UTEP professor’s new book recounts adventures in the Congo and work on species extinction

With his shaved head and graying goatee and loads of adventures to relate, UTEP professor and geneticist Eli Greenbaum resembles a modern-day Indiana Jones. He has survived two major expeditions to the Congo, several bouts of malaria and been confronted by machine-gun totting tribal villagers. His work over the last 10 years has been focused on researching how to repopulate the decreasing amphibian and reptilian population of the African nation. “There was this one area (of the Congo) where I went to a really remote place and the local tribe thought I had come to drink their blood,” said the 6-foot-tall professor who is in his late 30’s. His experiences in the field are soon to be public knowledge with an about-to-be released book about his work and experiences in the Congo.

Elite Fort Bliss soldiers risk their lives facing chemical and other weapons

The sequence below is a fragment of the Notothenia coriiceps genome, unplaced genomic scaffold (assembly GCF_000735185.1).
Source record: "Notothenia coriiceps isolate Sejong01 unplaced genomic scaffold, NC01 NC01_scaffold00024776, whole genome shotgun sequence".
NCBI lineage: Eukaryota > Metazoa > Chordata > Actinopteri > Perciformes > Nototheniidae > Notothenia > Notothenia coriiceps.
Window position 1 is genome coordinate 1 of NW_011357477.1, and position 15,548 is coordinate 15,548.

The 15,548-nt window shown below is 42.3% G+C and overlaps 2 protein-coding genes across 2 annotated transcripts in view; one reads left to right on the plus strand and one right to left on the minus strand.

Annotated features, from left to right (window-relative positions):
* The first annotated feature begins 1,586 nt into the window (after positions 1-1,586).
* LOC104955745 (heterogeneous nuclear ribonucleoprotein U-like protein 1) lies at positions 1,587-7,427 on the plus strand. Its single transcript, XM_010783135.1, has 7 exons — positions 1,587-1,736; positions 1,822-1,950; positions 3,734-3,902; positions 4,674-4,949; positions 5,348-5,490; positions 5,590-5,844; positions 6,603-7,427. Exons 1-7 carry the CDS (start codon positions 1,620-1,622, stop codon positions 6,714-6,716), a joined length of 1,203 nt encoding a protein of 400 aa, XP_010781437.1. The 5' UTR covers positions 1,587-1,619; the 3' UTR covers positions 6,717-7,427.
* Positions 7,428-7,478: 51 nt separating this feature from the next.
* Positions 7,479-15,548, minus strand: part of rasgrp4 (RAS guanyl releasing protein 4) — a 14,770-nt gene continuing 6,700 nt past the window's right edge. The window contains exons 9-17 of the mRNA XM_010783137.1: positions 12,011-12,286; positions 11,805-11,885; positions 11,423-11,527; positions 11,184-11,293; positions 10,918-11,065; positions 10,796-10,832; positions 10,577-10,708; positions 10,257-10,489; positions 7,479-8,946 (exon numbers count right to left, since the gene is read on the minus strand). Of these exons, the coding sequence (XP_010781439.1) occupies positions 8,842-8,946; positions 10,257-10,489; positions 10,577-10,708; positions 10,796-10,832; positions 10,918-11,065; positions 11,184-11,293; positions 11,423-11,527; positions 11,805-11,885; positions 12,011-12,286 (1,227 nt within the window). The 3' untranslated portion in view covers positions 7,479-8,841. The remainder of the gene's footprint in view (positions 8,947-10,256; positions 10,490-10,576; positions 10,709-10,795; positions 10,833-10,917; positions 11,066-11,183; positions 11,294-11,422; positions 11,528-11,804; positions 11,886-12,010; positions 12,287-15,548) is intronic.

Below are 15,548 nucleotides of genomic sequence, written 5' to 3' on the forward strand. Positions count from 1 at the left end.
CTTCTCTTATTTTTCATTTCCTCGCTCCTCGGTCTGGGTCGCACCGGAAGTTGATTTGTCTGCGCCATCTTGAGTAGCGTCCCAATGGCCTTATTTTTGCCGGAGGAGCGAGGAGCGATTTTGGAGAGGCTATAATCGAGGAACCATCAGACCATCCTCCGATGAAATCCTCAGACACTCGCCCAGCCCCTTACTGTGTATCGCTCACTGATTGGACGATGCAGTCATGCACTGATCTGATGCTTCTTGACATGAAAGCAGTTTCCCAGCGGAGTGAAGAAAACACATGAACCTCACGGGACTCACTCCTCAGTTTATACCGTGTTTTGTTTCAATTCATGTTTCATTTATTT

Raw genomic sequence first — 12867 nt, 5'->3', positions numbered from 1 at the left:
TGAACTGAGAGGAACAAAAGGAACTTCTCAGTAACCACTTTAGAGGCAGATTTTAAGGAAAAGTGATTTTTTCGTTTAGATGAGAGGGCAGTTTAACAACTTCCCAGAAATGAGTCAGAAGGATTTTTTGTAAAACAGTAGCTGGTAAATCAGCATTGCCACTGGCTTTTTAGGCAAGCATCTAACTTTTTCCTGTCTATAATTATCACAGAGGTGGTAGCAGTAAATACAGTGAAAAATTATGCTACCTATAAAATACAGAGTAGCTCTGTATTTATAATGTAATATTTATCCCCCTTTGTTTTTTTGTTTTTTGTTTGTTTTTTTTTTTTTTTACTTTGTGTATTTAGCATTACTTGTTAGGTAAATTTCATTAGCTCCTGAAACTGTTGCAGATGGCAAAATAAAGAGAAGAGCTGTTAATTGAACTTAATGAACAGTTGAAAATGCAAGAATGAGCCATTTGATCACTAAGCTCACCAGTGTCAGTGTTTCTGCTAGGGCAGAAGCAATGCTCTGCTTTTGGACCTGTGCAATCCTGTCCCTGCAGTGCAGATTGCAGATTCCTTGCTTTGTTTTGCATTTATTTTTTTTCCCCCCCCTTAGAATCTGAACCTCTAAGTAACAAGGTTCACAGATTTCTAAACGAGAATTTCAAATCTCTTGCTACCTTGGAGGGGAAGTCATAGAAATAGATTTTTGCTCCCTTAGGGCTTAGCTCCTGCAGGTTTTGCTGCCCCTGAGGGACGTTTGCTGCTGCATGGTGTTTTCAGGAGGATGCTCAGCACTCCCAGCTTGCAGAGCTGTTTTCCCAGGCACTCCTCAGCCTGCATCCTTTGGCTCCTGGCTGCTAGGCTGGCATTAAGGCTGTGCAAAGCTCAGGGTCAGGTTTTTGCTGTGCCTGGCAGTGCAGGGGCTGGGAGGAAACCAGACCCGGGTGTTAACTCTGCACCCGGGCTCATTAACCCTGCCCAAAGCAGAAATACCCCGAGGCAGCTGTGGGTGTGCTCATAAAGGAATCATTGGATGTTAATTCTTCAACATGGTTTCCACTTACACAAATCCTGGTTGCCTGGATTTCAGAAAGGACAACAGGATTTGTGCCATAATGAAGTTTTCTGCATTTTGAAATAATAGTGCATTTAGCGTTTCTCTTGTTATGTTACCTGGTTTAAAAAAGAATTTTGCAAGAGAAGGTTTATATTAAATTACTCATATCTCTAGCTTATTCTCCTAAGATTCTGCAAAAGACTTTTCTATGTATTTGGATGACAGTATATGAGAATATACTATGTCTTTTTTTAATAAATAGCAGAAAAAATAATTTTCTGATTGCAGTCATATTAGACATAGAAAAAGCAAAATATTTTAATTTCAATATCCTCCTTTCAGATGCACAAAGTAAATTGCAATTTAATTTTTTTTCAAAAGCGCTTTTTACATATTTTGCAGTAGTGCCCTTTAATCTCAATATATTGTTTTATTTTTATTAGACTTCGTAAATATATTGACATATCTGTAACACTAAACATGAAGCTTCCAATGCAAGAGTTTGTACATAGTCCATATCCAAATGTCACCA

FORT BLISS, TEXAS – An elite team of soldiers in the 22nd Chemical Battalion, specialize in defending the country against chemical, biological, radiological and nuclear weapons threatening our safety, normally called a CBRN threat. Members of this Battalion risk their lives daily, something they do with great honor in an effort to defend the country they love, they said. Training conducted for CBRN protection, is normally conducted on Fort Leonard Wood, located in Missouri. However, Fort Bliss soldier have recently received the opportunity to train locally. Team members now normally train in a special training field called “Biggs Field,” which is a training facility located along the Texas and New Mexico border.